I'm not going to debug your code, there's not enough context to do this anyway, but I'm going to show you an idiom that you will probably find easier to use correctly. As a bonus, it will also be faster. Have a look at your loop body. You are allocating memory during each iteration and free it under certain circumstances depending on the overall control ...


5

Different types of UNIX have different architectures. In Linux and traditional monolithic UNIX systems the kernel is not a process. It's a block of code and data that is mapped into the memory space of every process (usually at addresses with the high bit set), but with a different I/O Privilege Level. When a process makes a system call, that triggers an ...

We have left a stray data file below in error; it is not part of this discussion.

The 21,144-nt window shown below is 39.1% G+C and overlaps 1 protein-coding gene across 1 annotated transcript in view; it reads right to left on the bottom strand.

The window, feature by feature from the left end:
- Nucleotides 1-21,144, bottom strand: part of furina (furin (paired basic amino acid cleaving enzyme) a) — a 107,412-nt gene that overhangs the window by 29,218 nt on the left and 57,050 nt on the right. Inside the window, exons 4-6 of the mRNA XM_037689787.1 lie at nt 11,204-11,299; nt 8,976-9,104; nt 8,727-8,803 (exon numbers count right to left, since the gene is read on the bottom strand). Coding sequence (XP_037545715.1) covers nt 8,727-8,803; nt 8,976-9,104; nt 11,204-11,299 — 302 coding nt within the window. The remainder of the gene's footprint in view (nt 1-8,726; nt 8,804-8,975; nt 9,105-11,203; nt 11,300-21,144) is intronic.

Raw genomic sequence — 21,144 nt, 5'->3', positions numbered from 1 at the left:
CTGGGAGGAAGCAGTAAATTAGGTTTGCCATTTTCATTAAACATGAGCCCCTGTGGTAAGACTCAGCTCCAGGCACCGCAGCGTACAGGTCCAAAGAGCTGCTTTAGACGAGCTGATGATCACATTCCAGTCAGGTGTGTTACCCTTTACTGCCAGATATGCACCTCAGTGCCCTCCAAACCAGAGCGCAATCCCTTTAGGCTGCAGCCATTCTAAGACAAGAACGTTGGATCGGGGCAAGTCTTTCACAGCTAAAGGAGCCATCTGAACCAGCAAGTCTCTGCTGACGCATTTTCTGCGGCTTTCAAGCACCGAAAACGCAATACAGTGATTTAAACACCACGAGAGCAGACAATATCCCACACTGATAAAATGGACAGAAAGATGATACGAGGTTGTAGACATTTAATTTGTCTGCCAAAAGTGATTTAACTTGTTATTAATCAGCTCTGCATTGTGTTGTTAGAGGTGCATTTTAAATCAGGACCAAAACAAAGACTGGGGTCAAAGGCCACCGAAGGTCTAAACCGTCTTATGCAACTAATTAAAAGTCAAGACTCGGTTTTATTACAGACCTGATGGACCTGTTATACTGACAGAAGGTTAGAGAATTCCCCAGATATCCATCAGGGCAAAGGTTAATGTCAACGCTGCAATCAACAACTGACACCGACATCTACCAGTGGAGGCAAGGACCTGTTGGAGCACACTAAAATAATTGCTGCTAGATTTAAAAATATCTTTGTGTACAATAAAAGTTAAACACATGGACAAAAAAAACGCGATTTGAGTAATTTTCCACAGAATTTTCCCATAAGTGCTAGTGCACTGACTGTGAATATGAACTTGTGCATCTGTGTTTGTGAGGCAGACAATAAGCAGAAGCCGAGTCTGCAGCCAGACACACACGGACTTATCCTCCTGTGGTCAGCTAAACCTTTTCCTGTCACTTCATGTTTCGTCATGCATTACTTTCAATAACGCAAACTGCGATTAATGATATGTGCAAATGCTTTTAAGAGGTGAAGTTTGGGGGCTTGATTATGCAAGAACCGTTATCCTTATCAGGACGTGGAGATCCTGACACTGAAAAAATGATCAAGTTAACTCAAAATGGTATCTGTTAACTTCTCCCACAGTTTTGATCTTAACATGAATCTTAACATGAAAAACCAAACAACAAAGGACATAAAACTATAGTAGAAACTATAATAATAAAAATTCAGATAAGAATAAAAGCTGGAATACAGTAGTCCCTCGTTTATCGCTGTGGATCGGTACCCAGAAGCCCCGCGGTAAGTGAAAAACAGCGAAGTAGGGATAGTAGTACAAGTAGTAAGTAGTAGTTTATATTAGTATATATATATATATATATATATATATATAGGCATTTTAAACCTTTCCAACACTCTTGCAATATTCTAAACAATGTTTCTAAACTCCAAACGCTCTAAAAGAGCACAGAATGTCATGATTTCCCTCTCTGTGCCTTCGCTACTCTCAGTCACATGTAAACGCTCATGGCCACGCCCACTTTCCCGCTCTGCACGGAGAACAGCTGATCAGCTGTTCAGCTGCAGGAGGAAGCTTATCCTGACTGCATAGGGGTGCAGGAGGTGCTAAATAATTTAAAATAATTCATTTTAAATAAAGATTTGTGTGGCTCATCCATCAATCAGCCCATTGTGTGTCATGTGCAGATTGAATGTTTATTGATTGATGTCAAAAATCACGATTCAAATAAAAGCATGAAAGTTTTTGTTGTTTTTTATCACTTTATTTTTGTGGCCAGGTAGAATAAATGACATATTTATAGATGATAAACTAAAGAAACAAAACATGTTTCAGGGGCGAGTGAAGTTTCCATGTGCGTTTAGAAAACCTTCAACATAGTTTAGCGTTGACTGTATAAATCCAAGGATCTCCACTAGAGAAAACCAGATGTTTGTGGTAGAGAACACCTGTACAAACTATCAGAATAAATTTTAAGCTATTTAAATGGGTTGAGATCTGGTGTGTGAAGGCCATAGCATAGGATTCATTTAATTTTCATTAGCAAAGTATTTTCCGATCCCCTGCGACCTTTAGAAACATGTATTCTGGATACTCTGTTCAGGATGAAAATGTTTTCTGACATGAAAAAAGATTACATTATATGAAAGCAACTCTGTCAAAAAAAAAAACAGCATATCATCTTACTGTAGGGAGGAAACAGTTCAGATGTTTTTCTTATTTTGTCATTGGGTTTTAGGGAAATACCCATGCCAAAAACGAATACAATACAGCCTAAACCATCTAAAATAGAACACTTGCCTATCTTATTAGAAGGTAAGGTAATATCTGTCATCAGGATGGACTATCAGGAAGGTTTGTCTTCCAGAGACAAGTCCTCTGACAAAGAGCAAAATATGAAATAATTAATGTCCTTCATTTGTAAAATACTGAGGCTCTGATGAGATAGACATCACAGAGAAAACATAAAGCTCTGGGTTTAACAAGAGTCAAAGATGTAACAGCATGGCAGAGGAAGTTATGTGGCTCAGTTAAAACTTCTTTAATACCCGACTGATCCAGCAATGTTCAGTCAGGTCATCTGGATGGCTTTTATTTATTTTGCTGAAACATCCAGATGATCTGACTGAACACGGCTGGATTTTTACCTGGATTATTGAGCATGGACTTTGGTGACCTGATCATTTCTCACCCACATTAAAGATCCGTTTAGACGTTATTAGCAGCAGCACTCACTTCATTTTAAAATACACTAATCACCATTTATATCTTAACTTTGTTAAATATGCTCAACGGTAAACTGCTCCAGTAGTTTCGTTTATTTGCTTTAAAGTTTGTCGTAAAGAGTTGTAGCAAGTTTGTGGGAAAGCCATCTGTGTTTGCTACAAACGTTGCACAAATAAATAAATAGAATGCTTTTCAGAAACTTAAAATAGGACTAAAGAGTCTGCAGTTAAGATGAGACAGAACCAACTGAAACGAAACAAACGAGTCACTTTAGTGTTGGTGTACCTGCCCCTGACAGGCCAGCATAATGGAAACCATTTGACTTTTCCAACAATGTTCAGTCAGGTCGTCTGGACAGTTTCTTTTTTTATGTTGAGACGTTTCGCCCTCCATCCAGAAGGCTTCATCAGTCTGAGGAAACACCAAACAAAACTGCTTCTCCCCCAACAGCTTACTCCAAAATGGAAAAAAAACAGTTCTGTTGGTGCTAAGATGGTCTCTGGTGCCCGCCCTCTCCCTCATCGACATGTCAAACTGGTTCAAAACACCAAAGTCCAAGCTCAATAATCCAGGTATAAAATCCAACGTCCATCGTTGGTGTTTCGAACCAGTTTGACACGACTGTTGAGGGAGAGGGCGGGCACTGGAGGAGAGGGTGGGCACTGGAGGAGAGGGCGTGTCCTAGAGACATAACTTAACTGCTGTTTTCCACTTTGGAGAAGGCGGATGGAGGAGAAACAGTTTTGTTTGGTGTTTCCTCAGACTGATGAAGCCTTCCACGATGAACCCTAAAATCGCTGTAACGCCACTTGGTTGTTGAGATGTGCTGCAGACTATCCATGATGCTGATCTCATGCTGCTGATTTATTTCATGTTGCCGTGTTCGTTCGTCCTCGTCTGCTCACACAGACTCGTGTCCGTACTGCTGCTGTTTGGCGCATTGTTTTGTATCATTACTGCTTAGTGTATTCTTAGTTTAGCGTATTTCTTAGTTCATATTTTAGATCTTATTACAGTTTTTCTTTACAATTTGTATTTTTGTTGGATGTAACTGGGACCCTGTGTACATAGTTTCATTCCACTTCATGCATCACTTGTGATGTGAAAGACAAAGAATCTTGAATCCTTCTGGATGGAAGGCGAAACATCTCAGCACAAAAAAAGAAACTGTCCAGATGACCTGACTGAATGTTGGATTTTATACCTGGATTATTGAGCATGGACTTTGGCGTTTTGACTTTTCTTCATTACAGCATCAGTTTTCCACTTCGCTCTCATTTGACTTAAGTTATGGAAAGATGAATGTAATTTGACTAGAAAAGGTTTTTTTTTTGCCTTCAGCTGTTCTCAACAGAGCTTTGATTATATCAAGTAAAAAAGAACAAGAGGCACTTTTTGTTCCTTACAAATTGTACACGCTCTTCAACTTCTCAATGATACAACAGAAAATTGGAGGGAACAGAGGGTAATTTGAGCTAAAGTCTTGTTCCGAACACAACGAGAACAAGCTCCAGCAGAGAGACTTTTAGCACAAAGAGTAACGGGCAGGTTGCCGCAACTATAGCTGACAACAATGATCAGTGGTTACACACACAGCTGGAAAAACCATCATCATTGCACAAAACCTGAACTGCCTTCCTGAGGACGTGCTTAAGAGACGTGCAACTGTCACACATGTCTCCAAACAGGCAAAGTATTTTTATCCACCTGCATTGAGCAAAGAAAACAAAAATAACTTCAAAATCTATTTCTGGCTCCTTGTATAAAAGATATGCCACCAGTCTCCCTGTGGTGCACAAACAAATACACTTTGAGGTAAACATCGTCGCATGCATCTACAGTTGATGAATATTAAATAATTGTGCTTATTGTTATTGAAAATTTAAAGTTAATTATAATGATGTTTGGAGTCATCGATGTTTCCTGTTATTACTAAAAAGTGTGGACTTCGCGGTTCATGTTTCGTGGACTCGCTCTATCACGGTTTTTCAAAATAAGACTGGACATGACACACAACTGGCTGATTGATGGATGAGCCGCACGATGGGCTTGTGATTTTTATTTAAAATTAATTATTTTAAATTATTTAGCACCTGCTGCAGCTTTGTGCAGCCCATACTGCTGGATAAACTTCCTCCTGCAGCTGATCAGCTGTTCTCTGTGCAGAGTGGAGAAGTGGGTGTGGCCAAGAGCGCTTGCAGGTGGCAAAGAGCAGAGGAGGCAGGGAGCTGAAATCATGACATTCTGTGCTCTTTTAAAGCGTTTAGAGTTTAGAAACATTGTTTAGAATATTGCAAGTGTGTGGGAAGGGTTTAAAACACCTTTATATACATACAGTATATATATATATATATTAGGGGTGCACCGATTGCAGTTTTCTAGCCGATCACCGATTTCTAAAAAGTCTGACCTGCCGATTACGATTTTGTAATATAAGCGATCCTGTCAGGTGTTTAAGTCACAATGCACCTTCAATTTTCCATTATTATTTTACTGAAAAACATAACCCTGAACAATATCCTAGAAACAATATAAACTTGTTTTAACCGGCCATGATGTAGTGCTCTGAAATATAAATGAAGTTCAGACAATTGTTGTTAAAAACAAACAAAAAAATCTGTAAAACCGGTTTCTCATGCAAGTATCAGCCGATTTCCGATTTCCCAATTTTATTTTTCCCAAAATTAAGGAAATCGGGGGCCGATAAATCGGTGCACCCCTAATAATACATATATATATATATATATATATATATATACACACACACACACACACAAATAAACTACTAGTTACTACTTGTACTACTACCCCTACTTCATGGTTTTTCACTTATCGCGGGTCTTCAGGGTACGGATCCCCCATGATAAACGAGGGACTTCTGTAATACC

4

Today, the preprocessing is actually happening inside the compiler (e.g. inside the cc1plus executable started by g++ command). Use g++ -C -E to get the preprocessed form. Preprocessing and parsing is a well known art, and does not take that much time. However, the standard headers of C++11 (e.g. <vector> or <map>) are pushing a lot of stuff. ...


4

The whole point of compiling in "debug mode" is that it includes debug symbols in the executable to enable the use of a debugger, at the cost of foregoing some performance optimizations that aren't possible with debug symbols. If you don't plan on running that executable in a debugger, then "being in debug mode" doesn't gain you anything. It's likely that ...


4